High-profile Federal politician Pauline Hanson was earlier this year left with Easter egg on her face after calling for a boycott on Cadbury chocolate.
Earlier this year, with Easter approaching, Senator Hanson made national headlines when she posted a message on her Facebook page encouraging consumers to bypass Australian Cadbury eggs and to hunt for Swiss-made chocolate instead.
The Senator tried to justify her attack on Aussie jobs because of Cadbury’s use of halal certification, a crucial process in accessing lucrative export markets.
Easter is, of course, peak season for chocolate sales, so her attempted boycott had the potential to jeopardise jobs at Cadbury’s three plants in Victoria and Tasmania
AWMU Tasmania State Secretary John Short struck back, serving Senator Hanson with a glass and a half of full-cream Aussie patriotism.
“I just thought it was outrageous,” John said. “For someone that’s supposed to be supporting Australians and Australian jobs, she was doing exactly the opposite.”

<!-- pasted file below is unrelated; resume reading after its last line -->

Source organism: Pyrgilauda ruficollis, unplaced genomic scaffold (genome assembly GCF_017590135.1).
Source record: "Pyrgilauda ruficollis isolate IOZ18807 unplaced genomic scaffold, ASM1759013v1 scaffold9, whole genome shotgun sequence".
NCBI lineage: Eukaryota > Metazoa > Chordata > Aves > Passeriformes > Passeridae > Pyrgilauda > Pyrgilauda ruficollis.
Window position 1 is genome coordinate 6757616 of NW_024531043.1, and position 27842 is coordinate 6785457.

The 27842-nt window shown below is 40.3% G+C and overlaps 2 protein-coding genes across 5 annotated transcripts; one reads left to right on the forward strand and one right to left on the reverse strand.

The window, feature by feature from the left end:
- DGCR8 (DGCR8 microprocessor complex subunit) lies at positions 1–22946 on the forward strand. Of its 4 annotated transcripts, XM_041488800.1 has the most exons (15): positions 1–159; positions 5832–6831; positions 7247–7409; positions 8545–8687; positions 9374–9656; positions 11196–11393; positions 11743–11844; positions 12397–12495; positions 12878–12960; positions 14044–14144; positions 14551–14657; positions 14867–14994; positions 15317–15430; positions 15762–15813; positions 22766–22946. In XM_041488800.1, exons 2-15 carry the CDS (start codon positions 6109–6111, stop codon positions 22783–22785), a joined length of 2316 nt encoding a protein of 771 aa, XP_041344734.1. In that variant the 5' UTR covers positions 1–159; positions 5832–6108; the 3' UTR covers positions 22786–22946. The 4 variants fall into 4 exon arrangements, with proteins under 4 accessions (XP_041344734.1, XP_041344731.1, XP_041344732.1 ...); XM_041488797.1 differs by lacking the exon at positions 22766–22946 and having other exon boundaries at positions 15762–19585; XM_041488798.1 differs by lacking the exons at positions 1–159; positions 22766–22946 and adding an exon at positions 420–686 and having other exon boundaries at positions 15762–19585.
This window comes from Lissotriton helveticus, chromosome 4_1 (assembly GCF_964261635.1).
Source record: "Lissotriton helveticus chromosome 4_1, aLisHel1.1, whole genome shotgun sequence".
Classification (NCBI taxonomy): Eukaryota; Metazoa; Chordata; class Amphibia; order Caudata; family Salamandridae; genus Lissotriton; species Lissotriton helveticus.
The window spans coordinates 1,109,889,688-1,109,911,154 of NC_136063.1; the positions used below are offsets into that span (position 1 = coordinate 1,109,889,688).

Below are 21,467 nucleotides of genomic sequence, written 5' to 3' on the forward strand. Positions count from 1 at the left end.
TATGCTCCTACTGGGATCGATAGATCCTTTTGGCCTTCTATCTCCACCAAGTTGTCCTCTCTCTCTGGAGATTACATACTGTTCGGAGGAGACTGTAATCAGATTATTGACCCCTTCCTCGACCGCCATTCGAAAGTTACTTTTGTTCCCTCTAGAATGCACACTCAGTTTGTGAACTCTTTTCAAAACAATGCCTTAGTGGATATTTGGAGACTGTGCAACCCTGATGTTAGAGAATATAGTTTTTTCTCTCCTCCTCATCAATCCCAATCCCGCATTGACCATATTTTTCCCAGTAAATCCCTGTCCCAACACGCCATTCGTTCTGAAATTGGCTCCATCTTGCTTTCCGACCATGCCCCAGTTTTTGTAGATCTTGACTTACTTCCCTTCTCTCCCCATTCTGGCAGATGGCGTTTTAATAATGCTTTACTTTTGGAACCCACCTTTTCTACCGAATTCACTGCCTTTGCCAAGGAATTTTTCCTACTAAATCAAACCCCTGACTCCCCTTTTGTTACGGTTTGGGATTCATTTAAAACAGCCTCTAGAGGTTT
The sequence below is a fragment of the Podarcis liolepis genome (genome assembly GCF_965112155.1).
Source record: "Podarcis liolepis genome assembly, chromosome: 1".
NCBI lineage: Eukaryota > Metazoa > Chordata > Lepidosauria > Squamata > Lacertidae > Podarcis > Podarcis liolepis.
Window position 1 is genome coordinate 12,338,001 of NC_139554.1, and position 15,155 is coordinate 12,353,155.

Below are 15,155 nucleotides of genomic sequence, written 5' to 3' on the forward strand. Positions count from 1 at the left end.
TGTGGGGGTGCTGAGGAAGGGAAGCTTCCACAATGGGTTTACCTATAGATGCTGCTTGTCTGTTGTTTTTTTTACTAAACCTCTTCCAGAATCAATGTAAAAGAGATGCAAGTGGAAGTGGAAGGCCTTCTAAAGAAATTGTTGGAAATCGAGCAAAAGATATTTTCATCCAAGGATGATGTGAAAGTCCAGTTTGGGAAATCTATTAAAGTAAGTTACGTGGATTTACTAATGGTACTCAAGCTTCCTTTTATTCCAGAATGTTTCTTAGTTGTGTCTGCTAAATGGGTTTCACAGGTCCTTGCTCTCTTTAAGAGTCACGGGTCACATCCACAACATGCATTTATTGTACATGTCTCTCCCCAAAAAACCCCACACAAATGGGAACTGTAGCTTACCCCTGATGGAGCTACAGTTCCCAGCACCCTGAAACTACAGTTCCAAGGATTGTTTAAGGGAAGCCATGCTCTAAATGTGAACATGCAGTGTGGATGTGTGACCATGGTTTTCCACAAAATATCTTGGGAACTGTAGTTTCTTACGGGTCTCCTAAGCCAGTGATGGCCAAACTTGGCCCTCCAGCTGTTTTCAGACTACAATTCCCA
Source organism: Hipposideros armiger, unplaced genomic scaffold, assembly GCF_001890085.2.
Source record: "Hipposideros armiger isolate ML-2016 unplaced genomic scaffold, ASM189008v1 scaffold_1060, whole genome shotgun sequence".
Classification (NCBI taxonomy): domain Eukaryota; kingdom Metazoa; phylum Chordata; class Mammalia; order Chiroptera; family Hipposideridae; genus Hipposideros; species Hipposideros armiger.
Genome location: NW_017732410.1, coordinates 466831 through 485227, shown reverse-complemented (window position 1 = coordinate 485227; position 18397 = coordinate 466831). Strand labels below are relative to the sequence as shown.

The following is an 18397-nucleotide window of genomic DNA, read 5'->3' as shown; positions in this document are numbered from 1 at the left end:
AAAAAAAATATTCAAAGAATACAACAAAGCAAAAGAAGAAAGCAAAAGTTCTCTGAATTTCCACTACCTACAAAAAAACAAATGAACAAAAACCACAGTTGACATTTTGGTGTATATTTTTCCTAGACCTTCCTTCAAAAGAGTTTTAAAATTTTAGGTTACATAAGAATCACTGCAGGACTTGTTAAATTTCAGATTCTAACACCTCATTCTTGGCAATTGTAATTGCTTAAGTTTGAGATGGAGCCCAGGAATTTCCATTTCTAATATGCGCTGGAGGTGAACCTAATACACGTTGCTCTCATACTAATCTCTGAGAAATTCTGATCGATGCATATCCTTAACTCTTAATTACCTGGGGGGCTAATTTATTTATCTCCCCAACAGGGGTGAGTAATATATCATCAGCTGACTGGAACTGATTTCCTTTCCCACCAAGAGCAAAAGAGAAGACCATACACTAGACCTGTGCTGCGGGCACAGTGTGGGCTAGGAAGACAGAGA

John labeled Hanson’s campaign as irresponsible and blatant political opportunism. He backed Cadbury’s right to export chocolate into overseas markets.
“I mean, it’s just chocolate – milk, cocoa and sugar,” he said.
“And with huge export markets like Indonesia at our doorstep, why wouldn’t Cadbury be getting its products certified, so that it can sell more chocolate and support more local jobs?”
The controversy sparked a national campaign to buy union-made Aussie chocolate, led by the AWMU. Social media was flooded with pictures of empty shelves from supermarket aisles, as consumers voted with their wallets.
Cadbury has been part of life in Hobart since 1922, when the chocolate factory was first built on a peninsula jutting out in the Derwent River in the city’s northern suburbs. It has remained a significant local employer, with 400 workers at the site. The factory also helps support the Tasmanian dairy industry.
John Short said it was important for the AMWU to respond to Senator Hanson’s uninformed comments, and to fly the flag for local workers.
“It is important for the union to stick up for its members, and to make sure people were aware that what Hanson was spruiking could ultimately cost jobs,” he said.
“We’ve had job losses at Cadbury in Hobart over the past two or three years, and we just can’t afford any more.”
Tasmanian Branch Organiser Jacob Batt shows off the delicious chocolate made by AMWU members at the Cadbury factory outside Hobart.